It’s a frequent scene, repeated over and once more on the varied U.S.-Canada border posts. A younger Canadian government approaches an officer of america Division of Homeland Safety, and fingers her a small pile of paperwork ready for him by the HR Supervisor of his potential employer Hong Kong immigration agent.
“I am right here to use for a TN visa,” declares the applicant.
“In what class?”
“Uh… Administration Advisor.”
The immigration officer glances on the paperwork with an air of distaste and tells the applicant to sit down. Thirty minutes later the officer calls the applicant into an workplace and topics him to a grueling hour of cross-examination.
“What is that this?” calls for the officer, shoving a bit of letterhead in his face.
The applicant friends on the doc. “It is a letter from the corporate that desires to rent me.”
“It is too brief and does not describe a administration downside,” says the officer, tossing apart the letter and pulling out one other doc. “How about this?”
“That is my resume,” solutions the applicant, his face turning purple.
“Uh, huh…” says the officer. “Simply what are you making an attempt to tug right here?”
“What do you imply?” asks the applicant.
“You are no Administration Advisor. You have no administration expertise.”
And so forth…
The end result: Denial of the TN utility. The rationale: Both the place or the applicant don’t qualify for the Administration Advisor designation. The results: Misplaced time, misplaced cash, lack of a probably priceless worker, lack of a profitable job alternative, and humiliation.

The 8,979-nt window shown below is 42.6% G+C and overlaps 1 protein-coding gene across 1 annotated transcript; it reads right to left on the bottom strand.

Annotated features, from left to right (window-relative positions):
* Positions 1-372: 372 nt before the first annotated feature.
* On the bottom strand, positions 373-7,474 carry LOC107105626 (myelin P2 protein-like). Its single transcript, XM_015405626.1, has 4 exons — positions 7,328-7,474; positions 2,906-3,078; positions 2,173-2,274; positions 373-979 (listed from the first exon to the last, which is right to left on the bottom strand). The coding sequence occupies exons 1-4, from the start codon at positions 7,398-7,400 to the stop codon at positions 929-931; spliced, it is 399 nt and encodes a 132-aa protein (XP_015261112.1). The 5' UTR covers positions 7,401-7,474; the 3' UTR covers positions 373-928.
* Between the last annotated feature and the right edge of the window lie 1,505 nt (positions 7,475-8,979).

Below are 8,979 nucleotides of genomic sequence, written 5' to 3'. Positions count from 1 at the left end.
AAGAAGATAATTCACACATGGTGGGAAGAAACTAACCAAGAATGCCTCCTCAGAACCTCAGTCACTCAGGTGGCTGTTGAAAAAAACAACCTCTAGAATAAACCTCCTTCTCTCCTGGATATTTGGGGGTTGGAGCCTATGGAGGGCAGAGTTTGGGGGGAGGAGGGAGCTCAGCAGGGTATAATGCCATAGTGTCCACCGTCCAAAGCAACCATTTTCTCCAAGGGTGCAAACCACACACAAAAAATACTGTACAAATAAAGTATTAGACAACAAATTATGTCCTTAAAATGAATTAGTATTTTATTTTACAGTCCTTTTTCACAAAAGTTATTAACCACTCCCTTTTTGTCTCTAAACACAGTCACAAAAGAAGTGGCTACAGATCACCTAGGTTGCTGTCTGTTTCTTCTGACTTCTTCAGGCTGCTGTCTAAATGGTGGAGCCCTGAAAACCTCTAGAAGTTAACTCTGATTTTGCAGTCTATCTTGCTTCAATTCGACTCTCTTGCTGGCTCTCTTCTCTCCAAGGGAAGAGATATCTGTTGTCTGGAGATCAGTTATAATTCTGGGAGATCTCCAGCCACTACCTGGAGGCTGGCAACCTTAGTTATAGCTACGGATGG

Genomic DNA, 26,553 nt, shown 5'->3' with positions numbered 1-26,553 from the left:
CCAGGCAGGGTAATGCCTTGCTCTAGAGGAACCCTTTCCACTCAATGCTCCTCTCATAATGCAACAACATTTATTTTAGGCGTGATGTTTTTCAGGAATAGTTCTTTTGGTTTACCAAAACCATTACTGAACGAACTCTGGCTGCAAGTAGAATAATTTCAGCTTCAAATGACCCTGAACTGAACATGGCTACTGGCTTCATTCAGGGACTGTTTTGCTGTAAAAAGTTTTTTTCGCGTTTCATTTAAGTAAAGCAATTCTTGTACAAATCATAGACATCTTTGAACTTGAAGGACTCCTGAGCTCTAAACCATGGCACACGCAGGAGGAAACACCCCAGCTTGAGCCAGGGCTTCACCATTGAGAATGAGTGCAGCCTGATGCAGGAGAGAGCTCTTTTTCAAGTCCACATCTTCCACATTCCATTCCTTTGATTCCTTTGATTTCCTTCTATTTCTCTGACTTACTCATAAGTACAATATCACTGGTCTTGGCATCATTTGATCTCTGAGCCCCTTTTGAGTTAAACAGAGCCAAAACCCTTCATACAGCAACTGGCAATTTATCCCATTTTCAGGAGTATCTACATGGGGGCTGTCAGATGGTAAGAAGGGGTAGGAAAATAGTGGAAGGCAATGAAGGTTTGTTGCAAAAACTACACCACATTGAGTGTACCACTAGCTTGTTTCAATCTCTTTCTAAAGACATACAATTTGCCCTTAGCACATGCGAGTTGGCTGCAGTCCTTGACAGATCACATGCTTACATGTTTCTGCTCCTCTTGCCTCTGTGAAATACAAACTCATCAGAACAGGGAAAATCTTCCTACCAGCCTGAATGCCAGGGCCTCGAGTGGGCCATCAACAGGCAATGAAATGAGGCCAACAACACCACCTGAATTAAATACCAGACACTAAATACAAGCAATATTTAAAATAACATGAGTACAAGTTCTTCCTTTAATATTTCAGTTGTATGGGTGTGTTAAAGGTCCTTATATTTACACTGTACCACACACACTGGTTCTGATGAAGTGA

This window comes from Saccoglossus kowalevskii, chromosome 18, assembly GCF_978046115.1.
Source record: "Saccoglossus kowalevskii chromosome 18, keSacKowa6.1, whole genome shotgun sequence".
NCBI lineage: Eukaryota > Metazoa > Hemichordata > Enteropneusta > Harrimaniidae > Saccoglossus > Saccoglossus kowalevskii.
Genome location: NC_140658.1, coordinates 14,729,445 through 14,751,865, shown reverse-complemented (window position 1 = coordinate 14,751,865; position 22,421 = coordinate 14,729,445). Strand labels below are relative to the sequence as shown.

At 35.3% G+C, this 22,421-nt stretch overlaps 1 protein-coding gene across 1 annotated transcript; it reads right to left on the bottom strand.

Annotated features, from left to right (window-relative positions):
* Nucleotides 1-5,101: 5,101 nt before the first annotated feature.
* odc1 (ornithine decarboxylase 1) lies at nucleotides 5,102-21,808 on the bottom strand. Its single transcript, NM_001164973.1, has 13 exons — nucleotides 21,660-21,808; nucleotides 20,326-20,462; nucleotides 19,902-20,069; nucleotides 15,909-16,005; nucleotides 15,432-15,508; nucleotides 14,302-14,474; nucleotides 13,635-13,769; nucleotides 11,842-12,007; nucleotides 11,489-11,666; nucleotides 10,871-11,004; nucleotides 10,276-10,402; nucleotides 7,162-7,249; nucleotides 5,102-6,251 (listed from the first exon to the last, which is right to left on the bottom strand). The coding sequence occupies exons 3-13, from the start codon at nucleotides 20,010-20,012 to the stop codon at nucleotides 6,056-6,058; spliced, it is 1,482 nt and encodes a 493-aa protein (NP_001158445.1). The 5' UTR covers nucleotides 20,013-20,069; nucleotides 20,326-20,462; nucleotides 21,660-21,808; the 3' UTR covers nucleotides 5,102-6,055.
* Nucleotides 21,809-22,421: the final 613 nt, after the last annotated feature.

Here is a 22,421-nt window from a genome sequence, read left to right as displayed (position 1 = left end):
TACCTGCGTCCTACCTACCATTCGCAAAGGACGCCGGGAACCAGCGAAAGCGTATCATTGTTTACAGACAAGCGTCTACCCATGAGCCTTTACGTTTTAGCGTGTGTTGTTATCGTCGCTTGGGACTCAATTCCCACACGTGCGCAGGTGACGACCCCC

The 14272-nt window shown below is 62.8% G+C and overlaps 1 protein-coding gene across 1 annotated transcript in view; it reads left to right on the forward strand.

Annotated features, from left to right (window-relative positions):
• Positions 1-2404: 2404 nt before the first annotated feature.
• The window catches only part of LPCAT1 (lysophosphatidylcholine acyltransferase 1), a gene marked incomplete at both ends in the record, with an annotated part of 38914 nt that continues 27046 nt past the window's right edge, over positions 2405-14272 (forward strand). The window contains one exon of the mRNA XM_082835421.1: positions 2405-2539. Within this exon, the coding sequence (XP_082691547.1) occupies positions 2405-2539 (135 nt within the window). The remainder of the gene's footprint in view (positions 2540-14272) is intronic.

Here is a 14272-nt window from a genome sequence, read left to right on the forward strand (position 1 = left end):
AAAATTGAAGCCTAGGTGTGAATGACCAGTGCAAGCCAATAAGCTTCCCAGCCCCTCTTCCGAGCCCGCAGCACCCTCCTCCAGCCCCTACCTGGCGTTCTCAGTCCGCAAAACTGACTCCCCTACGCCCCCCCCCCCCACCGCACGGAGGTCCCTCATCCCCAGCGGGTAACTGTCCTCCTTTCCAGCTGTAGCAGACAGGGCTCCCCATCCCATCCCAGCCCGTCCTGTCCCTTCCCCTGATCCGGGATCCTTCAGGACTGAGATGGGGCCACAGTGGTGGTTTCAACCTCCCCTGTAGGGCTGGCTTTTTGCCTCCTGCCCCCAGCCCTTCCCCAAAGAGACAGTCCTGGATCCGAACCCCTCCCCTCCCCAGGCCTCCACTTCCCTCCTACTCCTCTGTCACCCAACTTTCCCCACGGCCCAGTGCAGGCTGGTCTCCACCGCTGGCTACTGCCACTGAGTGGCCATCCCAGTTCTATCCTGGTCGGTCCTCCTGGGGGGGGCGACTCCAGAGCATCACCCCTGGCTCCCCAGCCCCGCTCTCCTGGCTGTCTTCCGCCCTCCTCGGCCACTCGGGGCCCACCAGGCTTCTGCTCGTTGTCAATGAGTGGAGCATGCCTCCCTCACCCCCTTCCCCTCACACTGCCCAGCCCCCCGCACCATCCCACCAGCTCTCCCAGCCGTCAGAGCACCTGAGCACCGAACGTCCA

The Administration Advisor Class – An Incorrectly Perceived Loophole
As most individuals concerned in HR Administration are conscious, the North American Free Commerce Settlement (NAFTA) has simplified the location of sure Canadian professionals into high-demand jobs in america. So long as the candidate suits into the cookie-cutter skilled classes listed in Appendix 1603.D.1 of the NAFTA, the firm is ready to keep away from the longer processing instances and better charges related to the H-1B visa.
A lot of the NAFTA classes require no less than a bachelor’s diploma. And so long as the candidate can show she or he has the required schooling, approval of a TN visa is nearly assured. For instance, a Canadian Engineer with a bachelor’s diploma shouldn’t have any bother qualifying for a place as an Engineer with a U.S. firm.
A number of NAFTA classes, nevertheless, permit for the substitution of labor expertise rather than a bachelor’s diploma. One in all these is the Administration Advisor class, which permits “5 years of expertise as a administration marketing consultant, or 5 years expertise in a area of specialty associated to the consulting settlement” to substitute for a lacking bachelor’s diploma.